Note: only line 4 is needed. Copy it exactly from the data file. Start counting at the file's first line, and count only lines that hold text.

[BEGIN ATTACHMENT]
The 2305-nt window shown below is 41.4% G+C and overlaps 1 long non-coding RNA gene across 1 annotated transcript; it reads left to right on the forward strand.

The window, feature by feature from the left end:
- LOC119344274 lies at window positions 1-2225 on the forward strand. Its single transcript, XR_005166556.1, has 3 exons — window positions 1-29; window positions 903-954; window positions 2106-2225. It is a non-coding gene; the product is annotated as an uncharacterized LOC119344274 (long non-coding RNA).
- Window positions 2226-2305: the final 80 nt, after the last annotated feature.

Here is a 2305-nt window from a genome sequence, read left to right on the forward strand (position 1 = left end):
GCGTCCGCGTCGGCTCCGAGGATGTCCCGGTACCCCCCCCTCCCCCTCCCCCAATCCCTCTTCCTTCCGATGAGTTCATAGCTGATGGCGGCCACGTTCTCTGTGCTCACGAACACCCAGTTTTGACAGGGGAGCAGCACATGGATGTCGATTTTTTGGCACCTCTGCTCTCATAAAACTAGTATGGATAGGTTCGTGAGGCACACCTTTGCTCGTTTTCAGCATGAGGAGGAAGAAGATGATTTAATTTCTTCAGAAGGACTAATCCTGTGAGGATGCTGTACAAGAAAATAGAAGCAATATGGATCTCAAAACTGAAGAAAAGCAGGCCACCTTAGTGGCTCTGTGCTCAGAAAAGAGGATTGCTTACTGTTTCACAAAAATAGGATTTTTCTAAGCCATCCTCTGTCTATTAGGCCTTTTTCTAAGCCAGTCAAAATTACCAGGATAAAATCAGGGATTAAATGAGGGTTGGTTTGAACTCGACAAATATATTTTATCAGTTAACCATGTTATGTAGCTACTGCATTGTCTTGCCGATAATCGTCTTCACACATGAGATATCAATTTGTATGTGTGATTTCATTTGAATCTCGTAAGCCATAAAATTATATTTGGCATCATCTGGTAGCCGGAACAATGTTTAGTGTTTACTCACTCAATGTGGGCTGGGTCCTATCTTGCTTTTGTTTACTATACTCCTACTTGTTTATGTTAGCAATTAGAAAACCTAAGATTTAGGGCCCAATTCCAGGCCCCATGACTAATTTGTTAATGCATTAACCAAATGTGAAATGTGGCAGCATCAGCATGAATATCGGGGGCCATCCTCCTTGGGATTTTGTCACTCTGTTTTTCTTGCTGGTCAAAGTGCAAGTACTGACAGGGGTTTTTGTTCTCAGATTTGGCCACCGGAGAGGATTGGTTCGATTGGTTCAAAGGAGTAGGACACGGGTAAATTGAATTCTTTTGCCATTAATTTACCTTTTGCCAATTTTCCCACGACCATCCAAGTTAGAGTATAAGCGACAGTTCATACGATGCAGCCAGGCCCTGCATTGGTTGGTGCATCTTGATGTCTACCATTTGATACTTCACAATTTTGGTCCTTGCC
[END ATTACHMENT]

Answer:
- Window positions 2226-2305: the final 80 nt, after the last annotated feature.